Despite my love of reading, my memories of [public] high school English are not all that… memorable. We spent a great deal more time talking about what other people had written – and what it “meant” – than we ever did writing… and writing fiction wasn’t even on the schedule unless you had time to fit an extra English class in your schedule. (Bor-ing!) If I’d had access to a book like the one we’re using now, Writing Fiction [in High School], I’m certain I’d be much more confident in my fiction writing . . . → Read More: Review: Writing Fiction [in High School]
Progeny Press is a family-owned and operated publisher of literature study guides for all ages from kindergarten through high school. In business since 1992, over 100 study guides are currently available. Progeny Press strives to create materials that allow students to examine literature from a Christian perspective. We’ve had the opportunity to review two of their titles: The Hobbit Study Guide and the Eagle of the Ninth Study Guide. I’ll get to the specifics about each of these guides in a moment; first, let me tell you about the company and their . . . → Read More: Review: Progeny Press – Two Novel Study Guides
It’s hard to find books these days that model the character qualities we want to see in our children. Often, while the modern story offers exciting adventures and unique characters, it’s light on moral truth and virtue.
We recently received two titles from Grace and Truth books, part of the Children’s Character Building Collection. With 11 volumes, the Children’s Character Building Collection is Grace and Truth Book‘s all-time best-seller for Christian family reading.
The two titles we read were:
. . . → Read More: Grace and Truth Books
We recently received a set of ten colored Reading Rulers from Crossbow Education to try out. Designed to reduce eye strain and increase clarity for those with visual stress and dyslexia, the Duo Window Reading Rulers reduce glare, improve focus, assist in tracking the words along the page, and will work on either a gloss or matte surface. The Duo Window Rulers have two windows – one narrow, best for isolating a single line of text, and one wider, for reading entire paragraphs at a time.
In the . . . → Read More: Crossbow Education
It’s no secret that I’m a firm believer of learning through games; a game takes the *work* out, and makes it fun, memorable, and easy to practice.
That said, when I heard there was a new literary game coming out, I jumped at the chance for our family to try it.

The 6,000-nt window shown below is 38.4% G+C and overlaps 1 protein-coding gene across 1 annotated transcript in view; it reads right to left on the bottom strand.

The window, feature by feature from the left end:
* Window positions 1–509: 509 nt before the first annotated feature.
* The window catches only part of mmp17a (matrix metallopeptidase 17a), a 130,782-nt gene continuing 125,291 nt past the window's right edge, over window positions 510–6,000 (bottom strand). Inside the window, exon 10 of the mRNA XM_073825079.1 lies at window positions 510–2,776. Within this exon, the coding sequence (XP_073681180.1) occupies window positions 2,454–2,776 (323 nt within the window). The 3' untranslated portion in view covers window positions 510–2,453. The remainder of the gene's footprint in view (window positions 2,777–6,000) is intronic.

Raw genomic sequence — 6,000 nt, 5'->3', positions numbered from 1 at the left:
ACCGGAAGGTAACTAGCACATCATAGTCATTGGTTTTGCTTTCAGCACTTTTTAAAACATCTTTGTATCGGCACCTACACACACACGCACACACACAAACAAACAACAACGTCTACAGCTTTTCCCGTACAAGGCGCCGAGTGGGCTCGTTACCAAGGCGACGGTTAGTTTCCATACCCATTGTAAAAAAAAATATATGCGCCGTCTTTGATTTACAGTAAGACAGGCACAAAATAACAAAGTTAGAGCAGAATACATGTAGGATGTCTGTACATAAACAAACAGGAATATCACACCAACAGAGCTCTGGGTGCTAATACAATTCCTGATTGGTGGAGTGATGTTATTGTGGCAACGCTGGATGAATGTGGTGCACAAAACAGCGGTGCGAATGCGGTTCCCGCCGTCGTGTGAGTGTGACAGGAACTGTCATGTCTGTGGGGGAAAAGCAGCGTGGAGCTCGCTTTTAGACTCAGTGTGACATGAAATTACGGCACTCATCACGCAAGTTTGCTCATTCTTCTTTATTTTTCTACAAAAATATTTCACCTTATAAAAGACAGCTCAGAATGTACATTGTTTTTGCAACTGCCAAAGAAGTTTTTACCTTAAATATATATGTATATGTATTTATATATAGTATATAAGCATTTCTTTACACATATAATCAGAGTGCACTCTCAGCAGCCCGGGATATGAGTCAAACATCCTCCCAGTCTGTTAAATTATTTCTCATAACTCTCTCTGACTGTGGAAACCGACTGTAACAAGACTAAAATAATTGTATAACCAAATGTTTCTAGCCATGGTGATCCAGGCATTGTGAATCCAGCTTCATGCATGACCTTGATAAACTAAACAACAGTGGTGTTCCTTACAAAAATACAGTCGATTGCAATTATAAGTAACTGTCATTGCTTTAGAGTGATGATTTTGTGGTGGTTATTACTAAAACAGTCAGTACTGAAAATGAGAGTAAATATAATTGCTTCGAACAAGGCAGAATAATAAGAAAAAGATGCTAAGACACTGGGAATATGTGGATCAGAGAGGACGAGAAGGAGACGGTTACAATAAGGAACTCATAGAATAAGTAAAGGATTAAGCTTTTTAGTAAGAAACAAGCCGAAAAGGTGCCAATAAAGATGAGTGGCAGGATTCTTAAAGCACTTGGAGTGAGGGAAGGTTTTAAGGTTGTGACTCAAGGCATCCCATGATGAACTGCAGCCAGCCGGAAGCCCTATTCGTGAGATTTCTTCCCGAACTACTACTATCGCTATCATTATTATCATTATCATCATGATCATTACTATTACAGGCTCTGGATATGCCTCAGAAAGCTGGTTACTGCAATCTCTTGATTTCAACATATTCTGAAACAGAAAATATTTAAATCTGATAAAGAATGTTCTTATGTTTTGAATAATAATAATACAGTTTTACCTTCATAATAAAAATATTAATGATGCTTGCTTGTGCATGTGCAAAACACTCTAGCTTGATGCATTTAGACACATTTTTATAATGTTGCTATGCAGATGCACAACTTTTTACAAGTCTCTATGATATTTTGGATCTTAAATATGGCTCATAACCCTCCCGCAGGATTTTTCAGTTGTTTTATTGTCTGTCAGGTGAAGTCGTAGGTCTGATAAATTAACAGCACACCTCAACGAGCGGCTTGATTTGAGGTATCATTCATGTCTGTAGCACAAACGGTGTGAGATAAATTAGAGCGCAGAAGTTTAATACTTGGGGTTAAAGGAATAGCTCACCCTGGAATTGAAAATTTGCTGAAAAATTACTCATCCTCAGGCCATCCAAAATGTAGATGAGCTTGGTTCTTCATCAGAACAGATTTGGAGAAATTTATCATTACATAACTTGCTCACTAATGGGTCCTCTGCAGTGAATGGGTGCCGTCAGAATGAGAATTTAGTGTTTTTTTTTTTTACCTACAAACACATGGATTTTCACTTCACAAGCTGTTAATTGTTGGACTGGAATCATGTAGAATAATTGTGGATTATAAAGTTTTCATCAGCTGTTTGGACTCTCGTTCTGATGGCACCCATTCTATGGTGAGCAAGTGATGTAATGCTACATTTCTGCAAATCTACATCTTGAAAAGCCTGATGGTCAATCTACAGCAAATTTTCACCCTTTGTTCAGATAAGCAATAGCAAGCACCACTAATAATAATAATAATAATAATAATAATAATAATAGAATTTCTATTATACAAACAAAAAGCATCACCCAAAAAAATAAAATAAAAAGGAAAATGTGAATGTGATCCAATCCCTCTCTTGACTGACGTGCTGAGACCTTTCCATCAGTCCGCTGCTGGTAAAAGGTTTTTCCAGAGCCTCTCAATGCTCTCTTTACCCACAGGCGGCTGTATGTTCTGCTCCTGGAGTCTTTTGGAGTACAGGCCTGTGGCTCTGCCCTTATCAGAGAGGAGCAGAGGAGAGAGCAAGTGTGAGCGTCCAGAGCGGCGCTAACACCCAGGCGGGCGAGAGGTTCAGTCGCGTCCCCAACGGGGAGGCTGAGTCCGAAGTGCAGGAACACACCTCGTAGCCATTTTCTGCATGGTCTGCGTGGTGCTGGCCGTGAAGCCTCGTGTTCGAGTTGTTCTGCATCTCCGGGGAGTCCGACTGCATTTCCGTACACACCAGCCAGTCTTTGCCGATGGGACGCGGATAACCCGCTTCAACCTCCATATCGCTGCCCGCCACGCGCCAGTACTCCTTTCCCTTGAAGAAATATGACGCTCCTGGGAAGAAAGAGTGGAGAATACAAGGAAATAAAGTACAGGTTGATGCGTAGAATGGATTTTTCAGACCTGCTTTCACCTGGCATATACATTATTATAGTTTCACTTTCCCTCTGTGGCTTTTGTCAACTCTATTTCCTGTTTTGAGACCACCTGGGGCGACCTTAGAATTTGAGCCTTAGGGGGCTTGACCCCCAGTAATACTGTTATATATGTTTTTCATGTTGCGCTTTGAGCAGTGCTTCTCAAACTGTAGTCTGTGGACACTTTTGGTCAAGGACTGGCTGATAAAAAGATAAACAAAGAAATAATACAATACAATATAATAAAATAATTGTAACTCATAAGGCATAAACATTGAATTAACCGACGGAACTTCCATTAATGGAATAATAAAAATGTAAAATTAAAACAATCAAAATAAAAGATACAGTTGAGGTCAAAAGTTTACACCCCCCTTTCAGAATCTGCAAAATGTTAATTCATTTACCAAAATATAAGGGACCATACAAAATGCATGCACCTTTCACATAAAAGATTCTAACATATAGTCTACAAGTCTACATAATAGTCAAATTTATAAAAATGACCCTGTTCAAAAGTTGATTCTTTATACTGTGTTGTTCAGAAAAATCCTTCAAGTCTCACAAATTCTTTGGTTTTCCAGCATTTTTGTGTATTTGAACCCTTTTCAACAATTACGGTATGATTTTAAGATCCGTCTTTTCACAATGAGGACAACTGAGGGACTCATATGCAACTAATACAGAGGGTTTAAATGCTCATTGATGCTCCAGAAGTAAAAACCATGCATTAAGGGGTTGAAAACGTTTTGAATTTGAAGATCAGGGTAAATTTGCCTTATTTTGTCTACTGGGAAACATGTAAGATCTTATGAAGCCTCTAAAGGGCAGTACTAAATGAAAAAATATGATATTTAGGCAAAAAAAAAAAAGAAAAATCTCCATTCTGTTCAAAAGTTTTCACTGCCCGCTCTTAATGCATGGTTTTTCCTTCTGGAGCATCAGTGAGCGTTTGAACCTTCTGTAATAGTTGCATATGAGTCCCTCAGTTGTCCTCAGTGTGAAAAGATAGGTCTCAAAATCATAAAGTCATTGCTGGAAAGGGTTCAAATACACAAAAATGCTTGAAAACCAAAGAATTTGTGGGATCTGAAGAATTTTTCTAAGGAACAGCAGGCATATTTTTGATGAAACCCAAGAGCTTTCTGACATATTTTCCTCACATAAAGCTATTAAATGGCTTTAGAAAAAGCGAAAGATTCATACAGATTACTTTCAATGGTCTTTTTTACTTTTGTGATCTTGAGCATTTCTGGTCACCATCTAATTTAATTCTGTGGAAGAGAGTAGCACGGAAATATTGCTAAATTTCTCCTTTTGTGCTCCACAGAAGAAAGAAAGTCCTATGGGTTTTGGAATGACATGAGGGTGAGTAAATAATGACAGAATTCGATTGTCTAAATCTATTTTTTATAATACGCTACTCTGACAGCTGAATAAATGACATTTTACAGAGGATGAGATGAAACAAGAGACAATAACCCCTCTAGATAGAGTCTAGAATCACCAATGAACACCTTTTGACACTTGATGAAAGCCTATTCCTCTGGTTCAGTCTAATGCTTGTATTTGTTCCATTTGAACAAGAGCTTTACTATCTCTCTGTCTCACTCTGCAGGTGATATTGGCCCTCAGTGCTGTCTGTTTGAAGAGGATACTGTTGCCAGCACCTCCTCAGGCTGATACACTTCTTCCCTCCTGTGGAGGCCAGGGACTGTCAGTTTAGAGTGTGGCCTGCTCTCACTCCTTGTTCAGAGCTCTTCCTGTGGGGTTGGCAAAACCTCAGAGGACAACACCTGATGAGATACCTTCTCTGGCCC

Notable Novelists arrived with 54 cards in a sturdy box. The artwork is interesting, and though the artist pictures aren’t in a style that I care for, the kids think it’s cool, and that’s what really matters – that it appeals to . . . → Read More: A literary game of go fish
Did you know that perennial homeschool favorite, Time4Learning, has a writing-specific site, too? It’s called Time4Writing, and quite a few of the Schoolhouse Crew members have been testing it out over the summer.
Time4Writing offers fourteen different courses covering elementary, middle and high school writing needs. (There is even a guide to choosing the correct course.) Each course is taught by a certified teacher who works one-on-one with the student to build writing skills. . . . → Read More: A time to write
I’ve always been fascinated with words. In our home growing up, we had a huge dictionary, and it wasn’t unusual to find my dad reading through it as though it were a regular book, discovering new words as he went. We have a fascinating language, and know that English is full of words from many loan words from other languages, and know a few simple, common ones… but how many of us stop to wonder how it all began?
King Alfred’s English is just that story – and the tale is written . . . → Read More: Readable history of the English language
Writing, to me, is a hard subject to teach. It’s always seemed so fluid and intangible, compared to something concrete, like math. Math has right, and wrong, there’s no perception, emotions, impressions involved – math does not care how you feel, what you believe, how you react. It simply is. There is no room for negotiation.
Words, though – they’re powerful. They can draw people in, captivate them – or shut them out. And to use words to their fullest potential, we have to know the rules before we are able to break them.
I don’t remember learning . . . → Read More: A simple plan for teaching writing
Cheyenne’s been testing out a writing program for me lately that’s right – and write – up her alley.
She’s crafty and hands on, and is forever working on some project. (Little scraps of paper on the floor? 90% chance of Chey)
So when we received the Write Shop Junior book (level D), and I saw how activity based it is, I knew that she was going to *love* all the projects… and that she might just enjoy herself while she was doing the writing, too.
We were send download editions (it’s . . . → Read More: The right workshop to write